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Pattern Block Dodecagons

Henri Picciotto

(Dodecagon outlines)

A classic activity is to cover a 1-inch-side dodecagon with pattern blocks. This provides a great context to discuss symmetry (see Geometry Labs 5.6.) Here are two ways to do it:

d1a d1a

A close look at these figures should help you find the area of the tan block. (The square has area 1 square inch.)

Pattern blocks can be divided into two families: on the one hand, the triangle and its multiples (blue, red, and yellow); and on the other hand orange and tan blocks. What makes the dodecagon tilings so beautiful and so fun to discover is that they combine blocks from the two families. You and your students should explore this! (It is easiest to do this using a pre-drawn outline, such as the one in Geometry Labs 5.6)

I've been a fan of the pattern block dodecagon for about forty years. Just a few weeks ago, while thinking about something else, I stumbled upon a double-size, quadruple-area dodecagon. That launched me on a search for interesting tilings of that figure. Here are ten solutions I found:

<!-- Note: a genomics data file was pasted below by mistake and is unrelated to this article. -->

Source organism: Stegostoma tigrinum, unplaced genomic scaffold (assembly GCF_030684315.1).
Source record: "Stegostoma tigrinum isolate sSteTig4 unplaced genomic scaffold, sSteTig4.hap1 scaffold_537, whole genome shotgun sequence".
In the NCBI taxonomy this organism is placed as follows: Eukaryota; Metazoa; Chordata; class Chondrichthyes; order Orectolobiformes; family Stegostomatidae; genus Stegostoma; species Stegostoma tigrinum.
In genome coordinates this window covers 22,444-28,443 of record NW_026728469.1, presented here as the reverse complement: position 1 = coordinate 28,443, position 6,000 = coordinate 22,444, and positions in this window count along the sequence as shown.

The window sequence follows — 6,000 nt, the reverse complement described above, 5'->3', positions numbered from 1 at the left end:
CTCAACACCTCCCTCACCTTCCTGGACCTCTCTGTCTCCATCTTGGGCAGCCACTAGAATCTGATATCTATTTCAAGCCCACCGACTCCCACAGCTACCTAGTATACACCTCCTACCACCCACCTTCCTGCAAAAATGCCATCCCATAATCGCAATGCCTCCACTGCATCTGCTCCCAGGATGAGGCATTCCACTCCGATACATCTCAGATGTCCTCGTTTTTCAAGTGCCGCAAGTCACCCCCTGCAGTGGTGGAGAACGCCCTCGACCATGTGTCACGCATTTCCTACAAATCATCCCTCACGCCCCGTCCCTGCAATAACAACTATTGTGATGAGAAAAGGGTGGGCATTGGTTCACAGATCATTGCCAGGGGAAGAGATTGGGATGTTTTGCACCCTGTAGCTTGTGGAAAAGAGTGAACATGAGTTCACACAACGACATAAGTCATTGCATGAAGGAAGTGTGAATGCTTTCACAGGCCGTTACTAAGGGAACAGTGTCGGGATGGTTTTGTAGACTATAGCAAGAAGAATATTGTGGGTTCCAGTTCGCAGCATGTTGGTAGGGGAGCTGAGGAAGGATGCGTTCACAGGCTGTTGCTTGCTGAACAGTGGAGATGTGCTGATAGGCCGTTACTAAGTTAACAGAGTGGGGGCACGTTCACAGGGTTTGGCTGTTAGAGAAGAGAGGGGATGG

d2 d3

d4 d5

d6 d7

d8 d9

d10 d11

I shared some of these on Twitter (where my handle is @hpicciotto), and it was not long before other pattern block buffs contributed some designs.

From Allendale, Michigan, John Golden:

jg1

From Mallorca, Spain, Daniel Ruiz Aguilera:

dra1 dra2

About the one on the right, Daniel asks: how many cubes do you see?

Notice that this next one has the same pattern as one of the dodecagons at the top of the page, with each of the blocks doubled. Since all the pattern blocks except the hexagon are rep-tiles, this method can be applied to any 1-inch-side dodecagons to create scaled versions of it, as long as it contains no yellow blocks. After doing this, one can do some substitutions to get aesthetically pleasing designs.

dra3

From Toulouse, France, Simon Gregg:

sg1sg2

sg3sg4

sg5

And these tripled dodecagons:

sg6sg7

You too, and your students, can play this game!
Download the dodecagon outlines, and get started!

Discussion

  1. Look for smaller dodecagons in the larger ones. In some cases, they overlap. Can you find a symmetric, but not regular dodecagon?
  2. If the area of the square is 1, and the area of the triangle is T, what is the area of the dodecagon with side 1? side 2? side 3?
  3. If the area of the square is 1, what is T in terms of `sqrt(3)`? What are the dodecagon areas in terms of `sqrt(3)`?
  4. What combinations of blocks will work for a side-1 dodecagon? (Do not try to find all the combinations, but try to put in words, or in formulas, what must be true of the numbers of each type of blocks.)
  5. What symmetries are possible for a dodecagon? Are all of them represented on this page?
  6. Can you create pattern block dodecagons of your own for each type of symmetry? (Side 1? Side 2?)
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